As school academies move away from central control they will have to procure goods and services that were previously the responsibility of the local authority
Caroline Buckingham of HLM architects argues that the government needs to join up its policies on school buildings
Six local authorities won a partial victory against the government’s decision to scrap BSF. What happens next?
Local authorities were due to find out this week how much they will have available to spend on schools. Labour’s £55bn Building Schools for the Future (BSF) programme has been abolished and the coalition has pledged to spend £15.8bn improving the school estate.
While councils may be minded to claim back wasted costs, private sector players are just focused on not making a bad situation worse
After the shock of the education spending massacre, the cutbacks will probably provoke despair rather than anger
Now the dead hand of central government has been prised from our throats, we can build schools in a way that is excitingly new - and strangely old-fashioned
Companies whose schemes escaped the Building Schools for the Future cull should not bank on their exclusivity arrangements continuing unscathed
The collapse of Building Schools for the Future has left a lot of bad feeling, but in some ways the programme deserved to die - and we now have the chance to do it better
It’s a new order for those involved in building schools after the coalition’s savage cutbacks. But the changes should bring opportunities for smaller contractors
BSF is dead, slain this week by Michael Gove and the Treasury
Money may be tighter than a camel in a sandstorm, but we still have to improve our education infrastructure somehow. Ty Goddard gives a few pointers as to what we might do
The coalition has stated that it will review spending commitments made since January using its own value for money criteria, and it’s obvious that the £55bn earmarked for schools renewal is not going to survive this process unscathed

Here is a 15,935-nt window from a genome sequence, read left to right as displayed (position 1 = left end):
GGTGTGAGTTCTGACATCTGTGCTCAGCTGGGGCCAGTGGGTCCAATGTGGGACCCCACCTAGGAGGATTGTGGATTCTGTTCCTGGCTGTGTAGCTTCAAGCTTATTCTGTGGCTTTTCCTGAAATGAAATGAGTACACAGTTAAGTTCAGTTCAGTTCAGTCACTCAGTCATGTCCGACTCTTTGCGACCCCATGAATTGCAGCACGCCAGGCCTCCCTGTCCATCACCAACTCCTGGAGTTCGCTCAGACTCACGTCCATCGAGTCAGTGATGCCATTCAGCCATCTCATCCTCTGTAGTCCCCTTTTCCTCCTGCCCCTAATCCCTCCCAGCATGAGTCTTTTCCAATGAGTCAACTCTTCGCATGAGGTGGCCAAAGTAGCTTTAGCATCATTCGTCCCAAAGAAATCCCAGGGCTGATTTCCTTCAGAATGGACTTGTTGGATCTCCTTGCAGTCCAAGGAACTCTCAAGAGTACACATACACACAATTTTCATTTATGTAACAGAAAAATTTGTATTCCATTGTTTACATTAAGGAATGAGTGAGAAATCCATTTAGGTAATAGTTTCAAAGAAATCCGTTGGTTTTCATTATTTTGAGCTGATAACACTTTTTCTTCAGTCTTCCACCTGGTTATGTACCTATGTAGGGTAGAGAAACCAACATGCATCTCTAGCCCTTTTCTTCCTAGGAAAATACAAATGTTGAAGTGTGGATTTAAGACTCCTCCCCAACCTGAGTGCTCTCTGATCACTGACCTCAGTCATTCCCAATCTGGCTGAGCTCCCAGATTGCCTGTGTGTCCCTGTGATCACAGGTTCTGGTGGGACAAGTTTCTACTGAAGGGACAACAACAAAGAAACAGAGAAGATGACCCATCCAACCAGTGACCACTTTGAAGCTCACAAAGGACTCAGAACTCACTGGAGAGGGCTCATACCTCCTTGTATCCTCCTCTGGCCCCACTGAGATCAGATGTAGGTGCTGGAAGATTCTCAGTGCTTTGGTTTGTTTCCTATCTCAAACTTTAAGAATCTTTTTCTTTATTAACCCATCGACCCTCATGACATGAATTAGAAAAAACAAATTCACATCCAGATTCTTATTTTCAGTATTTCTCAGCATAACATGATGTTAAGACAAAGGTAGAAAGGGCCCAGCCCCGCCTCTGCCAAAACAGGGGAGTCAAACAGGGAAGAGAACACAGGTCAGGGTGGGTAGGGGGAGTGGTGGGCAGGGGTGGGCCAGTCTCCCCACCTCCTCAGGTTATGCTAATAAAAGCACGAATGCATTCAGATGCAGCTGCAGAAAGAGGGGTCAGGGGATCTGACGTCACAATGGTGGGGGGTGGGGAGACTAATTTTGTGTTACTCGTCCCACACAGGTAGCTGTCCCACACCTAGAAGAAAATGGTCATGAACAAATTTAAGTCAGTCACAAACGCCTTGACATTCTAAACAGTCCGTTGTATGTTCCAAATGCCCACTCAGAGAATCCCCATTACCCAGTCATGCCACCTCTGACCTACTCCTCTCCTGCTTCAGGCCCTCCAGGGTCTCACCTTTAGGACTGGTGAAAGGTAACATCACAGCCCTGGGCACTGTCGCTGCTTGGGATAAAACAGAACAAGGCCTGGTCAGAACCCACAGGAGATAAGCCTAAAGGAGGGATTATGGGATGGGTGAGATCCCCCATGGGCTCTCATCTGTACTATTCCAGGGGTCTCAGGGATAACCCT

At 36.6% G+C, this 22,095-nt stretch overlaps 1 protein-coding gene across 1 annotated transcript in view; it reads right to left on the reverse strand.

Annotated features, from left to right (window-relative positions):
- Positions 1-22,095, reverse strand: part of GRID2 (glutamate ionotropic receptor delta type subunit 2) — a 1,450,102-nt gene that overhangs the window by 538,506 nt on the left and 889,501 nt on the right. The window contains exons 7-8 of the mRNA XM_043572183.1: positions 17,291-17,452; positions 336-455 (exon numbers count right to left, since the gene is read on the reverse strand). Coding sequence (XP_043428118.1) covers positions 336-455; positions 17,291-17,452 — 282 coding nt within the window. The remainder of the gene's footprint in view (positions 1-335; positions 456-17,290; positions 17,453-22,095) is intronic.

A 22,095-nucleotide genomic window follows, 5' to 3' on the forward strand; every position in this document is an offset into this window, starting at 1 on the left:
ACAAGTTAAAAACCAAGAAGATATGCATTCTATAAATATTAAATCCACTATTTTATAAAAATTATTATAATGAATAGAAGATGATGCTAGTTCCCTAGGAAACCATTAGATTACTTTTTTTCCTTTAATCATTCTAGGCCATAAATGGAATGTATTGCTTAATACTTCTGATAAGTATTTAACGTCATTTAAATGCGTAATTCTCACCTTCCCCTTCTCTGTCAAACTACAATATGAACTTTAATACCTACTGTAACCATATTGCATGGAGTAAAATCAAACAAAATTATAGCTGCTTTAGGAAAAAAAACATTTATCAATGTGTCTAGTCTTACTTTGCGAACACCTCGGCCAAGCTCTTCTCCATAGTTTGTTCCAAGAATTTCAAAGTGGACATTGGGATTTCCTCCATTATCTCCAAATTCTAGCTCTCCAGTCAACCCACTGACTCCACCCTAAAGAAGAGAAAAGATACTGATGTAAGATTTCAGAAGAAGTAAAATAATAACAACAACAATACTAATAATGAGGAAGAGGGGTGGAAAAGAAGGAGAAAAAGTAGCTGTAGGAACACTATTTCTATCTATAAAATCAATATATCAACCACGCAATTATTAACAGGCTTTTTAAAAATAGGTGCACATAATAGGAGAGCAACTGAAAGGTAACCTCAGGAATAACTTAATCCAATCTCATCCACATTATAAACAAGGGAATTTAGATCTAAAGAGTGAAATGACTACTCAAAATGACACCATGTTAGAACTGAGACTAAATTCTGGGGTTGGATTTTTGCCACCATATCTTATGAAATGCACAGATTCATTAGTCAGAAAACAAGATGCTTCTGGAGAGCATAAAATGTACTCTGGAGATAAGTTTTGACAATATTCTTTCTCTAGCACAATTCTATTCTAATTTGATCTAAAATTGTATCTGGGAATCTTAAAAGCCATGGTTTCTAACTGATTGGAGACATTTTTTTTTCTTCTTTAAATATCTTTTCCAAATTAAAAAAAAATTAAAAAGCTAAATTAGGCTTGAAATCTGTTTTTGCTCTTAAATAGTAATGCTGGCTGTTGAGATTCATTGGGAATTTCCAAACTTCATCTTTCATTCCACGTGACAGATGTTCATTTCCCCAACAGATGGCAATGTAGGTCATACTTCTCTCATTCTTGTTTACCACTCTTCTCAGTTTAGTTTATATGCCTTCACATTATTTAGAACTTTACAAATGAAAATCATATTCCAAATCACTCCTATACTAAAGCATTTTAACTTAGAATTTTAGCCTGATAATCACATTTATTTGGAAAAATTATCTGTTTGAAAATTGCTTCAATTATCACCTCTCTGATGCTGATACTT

Regardless of who won the election, Building Schools for the Future was doomed. But it can adapt into something new – and so can the architects that do it
Partnerships for Schools celebrates diversity as it marks its 50th BSF project
The Excellence in BSF Awards show just how far we've come
With education playing a crucial role in construction workload, Partnerships for Schools has demonstrated that frameworks work
Question one. How can we keep spending billions on school building while struggling with the biggest crisis in our public finances since the war?
Rather than shutting down for the summer holidays BSF schools will open their doors to the local community
If you want to come out at the top of the class in the competition for Building Schools for the Future work, now’s the time to pull your socks up
You report that the education sector may be about to embrace an “NHS Procure21-style” strategy for the procurement of its buildings (6 May, page 11).